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Educators defend ‘privacy curtains’ for transgender girl

Educators defend ‘privacy curtains’ for transgender girl
PALATINE, Ill. (AP) — Educators in a suburban Chicago school district said Tuesday they believe they have forged a creative accommodation for a transgender student who wants unrestricted access to a girls’ high school locker room and they’re prepared to go to court to defend it.

Installing curtains in the locker room for the student — who was born male and identifies as female — balances the privacy rights of other girls with the student’s wishes to be treated equally, said Superintendent Daniel Cates of Township School District 211.

Cates spoke to The Associated Press one day after the U.S. Department of Education’s Office of Civil Rights declared the district in violation of federal law for offering the student only separate changing facilities. The district could lose up to $6 million in federal funding if it can’t reach a deal with the agency, which has said the privacy curtains are discriminatory unless all the girls are required to use them.

Here are some things to know about the case:



The transgender student has not been identified and wants to remain anonymous, according to the American Civil Liberties Union of Illinois, which helped the girl’s parents file a complaint more than two years ago.

She has been living as a girl since middle school, has changed her legal name, obtained a passport as a female, received a diagnosis of gender dysphoria and is taking female hormones, according to the Department of Education’s summary of its investigation.



The school district has allowed the student to use girls’ restrooms and participate in girls’ athletics. She is identified as a female in the district’s computer system.

But the district drew a line when it came to locker rooms, requiring the girl to use private restrooms to change into her gym uniform or into a swimsuit for a required swim unit. Cates said other transgender students in all five district high schools abide by the current policy.

Last month, during the federal investigation, the school district installed five privacy curtains in a girls’ locker room, and has stated it will require the transgender student to use the curtains.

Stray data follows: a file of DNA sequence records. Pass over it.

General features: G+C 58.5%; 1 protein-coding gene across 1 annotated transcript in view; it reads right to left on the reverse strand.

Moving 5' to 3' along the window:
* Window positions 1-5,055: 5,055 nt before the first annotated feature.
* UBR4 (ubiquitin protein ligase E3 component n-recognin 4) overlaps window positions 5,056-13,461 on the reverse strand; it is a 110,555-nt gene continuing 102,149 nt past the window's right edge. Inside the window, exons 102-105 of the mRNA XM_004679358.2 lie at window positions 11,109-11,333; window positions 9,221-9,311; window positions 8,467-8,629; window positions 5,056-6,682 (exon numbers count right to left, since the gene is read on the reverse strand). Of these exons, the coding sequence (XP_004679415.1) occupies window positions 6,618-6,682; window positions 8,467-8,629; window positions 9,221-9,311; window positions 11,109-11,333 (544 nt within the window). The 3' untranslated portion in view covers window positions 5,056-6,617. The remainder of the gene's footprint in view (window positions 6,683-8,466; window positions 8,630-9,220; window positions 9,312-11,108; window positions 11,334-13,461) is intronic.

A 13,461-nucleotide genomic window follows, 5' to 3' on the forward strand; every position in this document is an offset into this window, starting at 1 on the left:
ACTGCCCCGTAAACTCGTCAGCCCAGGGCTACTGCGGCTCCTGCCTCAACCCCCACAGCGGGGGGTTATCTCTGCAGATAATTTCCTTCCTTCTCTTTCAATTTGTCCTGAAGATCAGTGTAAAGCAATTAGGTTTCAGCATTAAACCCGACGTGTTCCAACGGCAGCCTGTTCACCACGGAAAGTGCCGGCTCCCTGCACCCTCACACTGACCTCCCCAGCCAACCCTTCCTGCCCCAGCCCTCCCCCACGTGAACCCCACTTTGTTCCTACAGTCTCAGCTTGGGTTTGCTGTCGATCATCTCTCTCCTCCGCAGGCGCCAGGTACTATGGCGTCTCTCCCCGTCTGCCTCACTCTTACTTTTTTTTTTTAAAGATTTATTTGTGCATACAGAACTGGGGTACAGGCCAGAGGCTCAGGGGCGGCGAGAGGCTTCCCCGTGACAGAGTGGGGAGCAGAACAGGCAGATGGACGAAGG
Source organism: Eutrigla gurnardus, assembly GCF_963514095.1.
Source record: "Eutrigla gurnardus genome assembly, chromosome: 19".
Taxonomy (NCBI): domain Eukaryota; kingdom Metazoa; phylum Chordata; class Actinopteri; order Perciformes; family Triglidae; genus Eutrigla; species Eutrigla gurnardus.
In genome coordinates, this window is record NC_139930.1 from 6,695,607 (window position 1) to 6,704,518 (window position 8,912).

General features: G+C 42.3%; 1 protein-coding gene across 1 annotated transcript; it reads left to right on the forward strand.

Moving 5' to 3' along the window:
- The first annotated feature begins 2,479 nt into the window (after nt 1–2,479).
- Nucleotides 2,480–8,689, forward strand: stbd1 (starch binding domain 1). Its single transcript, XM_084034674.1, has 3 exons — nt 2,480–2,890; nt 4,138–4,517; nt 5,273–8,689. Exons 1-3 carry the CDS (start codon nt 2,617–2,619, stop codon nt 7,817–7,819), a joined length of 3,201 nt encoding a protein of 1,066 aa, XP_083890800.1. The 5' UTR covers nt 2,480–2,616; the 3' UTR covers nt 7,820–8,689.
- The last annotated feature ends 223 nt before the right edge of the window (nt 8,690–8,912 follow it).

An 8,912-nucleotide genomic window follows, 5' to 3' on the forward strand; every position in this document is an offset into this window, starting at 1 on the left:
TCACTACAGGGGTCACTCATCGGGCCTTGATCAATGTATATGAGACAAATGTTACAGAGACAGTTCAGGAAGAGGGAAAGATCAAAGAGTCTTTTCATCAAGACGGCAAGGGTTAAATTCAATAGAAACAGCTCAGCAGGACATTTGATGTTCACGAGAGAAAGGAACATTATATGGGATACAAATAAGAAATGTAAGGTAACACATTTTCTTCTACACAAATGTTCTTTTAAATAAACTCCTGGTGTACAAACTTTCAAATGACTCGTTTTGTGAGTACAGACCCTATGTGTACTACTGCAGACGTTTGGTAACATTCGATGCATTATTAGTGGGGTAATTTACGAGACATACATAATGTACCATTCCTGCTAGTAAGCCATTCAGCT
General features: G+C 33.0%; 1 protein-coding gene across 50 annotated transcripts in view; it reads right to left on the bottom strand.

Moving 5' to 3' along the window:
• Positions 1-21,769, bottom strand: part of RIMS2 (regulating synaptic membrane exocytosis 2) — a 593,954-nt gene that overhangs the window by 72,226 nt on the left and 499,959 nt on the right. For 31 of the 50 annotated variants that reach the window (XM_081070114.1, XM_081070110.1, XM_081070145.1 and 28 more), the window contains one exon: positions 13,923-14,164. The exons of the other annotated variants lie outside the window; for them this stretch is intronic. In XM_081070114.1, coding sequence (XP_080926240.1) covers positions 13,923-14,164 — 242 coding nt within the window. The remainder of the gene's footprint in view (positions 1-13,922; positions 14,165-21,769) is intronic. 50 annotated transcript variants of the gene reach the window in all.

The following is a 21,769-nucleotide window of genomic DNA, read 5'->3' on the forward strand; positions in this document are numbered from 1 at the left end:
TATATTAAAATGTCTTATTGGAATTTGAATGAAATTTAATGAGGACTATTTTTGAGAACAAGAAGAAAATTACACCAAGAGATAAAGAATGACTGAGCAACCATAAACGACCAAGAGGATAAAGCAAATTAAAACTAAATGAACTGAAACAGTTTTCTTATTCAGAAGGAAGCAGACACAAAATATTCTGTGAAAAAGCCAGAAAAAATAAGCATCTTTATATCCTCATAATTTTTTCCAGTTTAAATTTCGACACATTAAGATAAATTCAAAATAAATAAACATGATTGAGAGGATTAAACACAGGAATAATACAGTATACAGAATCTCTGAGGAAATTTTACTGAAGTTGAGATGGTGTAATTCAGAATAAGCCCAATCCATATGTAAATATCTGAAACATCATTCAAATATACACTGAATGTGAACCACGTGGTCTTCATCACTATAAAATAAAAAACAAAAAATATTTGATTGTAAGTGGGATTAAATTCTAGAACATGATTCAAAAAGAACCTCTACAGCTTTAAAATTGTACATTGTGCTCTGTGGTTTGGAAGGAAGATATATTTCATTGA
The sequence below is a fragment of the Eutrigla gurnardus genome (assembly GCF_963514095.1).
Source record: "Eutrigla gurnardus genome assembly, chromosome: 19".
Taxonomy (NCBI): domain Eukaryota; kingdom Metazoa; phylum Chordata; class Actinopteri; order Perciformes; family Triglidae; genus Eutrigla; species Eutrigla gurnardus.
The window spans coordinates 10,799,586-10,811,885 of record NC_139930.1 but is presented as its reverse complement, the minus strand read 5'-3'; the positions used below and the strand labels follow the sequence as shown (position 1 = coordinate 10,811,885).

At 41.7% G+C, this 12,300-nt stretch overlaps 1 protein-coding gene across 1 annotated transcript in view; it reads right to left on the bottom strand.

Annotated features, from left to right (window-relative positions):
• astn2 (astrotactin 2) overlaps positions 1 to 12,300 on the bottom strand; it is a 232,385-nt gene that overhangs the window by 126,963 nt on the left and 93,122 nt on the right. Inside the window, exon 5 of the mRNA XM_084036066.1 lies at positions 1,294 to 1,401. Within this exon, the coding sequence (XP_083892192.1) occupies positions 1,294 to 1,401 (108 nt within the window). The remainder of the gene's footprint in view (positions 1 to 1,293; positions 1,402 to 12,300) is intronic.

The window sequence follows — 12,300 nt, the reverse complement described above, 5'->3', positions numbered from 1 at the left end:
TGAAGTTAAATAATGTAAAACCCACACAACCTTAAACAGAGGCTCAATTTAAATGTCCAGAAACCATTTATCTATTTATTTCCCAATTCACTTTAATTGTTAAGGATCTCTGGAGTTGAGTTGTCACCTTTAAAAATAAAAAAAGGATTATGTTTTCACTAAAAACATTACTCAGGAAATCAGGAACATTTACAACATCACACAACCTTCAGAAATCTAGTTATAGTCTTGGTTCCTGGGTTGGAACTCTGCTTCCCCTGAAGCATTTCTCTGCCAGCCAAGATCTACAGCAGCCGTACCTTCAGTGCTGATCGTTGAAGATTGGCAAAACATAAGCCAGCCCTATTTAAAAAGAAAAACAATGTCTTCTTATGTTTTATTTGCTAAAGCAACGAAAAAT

Similar cases are being fought in state and federal courts and it’s not the first time the feds have weighed in.

In July, the U.S. Justice Department said in a court filing that transgender students must be allowed to use the restroom that corresponds with their gender identity and failure to do so amounts to sex discrimination under Title IX of the U.S. Education Amendments of 1972. The filing was in response to a federal lawsuit filed in Virginia against the Gloucester County School Board by a 16-year-old transgender student who wants to use the boys’ restroom.

But Francisco Negron, general counsel at the National School Boards Association, said Title IX is “not as explicit” as the government contends and there is very little precedent in case law.

“Rapidly changing social norms are ahead of the legal framework,” Negron said, leaving school districts in jeopardy of losing federal funding if they go against the government.



Both sides may push this case into the courts. Advocates for the girl say her case is important to advance transgender rights. Educators insist schools must have the flexibility to come up with creative solutions.

The federal government’s letter to the district suggests privacy curtains could be a solution if all girls — not just the transgender student — used them, and if they were available widely.

Negotiations are continuing between the school district and the government.

“School leaders everywhere could be navigating this soon,” Cates said.

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